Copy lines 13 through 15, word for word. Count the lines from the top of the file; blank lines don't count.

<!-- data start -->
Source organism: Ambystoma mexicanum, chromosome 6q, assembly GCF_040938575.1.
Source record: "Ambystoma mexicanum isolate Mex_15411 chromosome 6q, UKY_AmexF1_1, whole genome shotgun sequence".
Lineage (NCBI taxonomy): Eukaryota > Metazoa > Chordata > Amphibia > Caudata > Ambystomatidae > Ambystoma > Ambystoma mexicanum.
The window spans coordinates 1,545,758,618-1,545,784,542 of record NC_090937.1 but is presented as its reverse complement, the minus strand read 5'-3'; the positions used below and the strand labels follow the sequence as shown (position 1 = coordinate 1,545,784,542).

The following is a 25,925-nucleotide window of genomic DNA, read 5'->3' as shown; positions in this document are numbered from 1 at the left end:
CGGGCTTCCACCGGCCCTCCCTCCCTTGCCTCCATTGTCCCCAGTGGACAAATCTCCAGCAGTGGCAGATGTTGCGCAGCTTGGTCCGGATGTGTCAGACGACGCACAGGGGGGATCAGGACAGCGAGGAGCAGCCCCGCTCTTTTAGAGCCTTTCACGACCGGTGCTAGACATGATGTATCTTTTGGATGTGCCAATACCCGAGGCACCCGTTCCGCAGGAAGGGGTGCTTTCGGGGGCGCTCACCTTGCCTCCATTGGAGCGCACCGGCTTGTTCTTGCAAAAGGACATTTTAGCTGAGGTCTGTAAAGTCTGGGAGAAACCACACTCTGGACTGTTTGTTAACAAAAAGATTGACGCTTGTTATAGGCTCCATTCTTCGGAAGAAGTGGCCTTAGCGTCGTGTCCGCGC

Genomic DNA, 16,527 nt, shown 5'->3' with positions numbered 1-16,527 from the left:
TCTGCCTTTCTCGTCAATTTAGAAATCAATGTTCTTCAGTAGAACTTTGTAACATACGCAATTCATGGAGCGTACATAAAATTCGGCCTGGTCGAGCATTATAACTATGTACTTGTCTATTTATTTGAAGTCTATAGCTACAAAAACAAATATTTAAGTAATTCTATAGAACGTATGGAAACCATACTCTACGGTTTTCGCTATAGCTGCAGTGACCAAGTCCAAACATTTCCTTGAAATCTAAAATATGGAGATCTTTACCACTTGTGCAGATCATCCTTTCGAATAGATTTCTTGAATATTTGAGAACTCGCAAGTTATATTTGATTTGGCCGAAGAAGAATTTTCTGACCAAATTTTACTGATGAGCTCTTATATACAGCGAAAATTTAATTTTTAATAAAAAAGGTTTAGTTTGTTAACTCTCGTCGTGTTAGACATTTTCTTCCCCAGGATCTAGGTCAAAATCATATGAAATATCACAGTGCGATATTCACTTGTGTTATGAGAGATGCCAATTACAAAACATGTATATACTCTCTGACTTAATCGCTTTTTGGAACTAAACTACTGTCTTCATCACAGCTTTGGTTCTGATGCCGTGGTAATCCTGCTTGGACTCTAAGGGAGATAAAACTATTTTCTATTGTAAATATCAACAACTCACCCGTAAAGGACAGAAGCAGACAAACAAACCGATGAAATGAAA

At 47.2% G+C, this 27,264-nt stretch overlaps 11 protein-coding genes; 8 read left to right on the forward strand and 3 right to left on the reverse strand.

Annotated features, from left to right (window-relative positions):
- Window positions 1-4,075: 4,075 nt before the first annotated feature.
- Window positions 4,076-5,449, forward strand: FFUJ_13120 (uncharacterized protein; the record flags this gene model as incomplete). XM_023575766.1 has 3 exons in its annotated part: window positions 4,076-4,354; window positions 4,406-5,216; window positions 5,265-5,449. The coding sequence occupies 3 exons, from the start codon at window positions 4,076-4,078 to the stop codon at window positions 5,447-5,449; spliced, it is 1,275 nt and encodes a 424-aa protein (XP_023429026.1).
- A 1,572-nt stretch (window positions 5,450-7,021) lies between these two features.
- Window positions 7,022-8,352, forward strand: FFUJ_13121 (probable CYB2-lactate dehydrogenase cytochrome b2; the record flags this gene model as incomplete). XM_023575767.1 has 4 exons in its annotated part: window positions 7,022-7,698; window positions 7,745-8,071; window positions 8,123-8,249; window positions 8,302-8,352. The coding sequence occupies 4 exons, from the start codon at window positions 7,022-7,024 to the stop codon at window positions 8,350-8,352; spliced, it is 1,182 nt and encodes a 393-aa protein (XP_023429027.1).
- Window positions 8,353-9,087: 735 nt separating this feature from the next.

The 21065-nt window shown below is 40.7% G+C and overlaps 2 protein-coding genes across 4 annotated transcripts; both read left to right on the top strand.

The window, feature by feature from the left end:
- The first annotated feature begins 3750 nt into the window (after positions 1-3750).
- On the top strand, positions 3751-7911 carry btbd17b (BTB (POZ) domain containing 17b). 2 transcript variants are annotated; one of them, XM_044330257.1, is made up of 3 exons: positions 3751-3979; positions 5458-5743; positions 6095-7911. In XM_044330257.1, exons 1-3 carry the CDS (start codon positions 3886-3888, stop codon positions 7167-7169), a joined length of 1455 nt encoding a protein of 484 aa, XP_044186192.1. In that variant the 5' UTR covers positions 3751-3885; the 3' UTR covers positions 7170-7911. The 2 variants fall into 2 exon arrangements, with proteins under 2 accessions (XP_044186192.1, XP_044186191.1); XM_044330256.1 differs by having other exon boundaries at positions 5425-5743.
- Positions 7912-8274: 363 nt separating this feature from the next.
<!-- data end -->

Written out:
- A 1,572-nt stretch (window positions 5,450-7,021) lies between these two features.
- Window positions 7,022-8,352, forward strand: FFUJ_13121 (probable CYB2-lactate dehydrogenase cytochrome b2; the record flags this gene model as incomplete). XM_023575767.1 has 4 exons in its annotated part: window positions 7,022-7,698; window positions 7,745-8,071; window positions 8,123-8,249; window positions 8,302-8,352. The coding sequence occupies 4 exons, from the start codon at window positions 7,022-7,024 to the stop codon at window positions 8,350-8,352; spliced, it is 1,182 nt and encodes a 393-aa protein (XP_023429027.1).
- Window positions 8,353-9,087: 735 nt separating this feature from the next.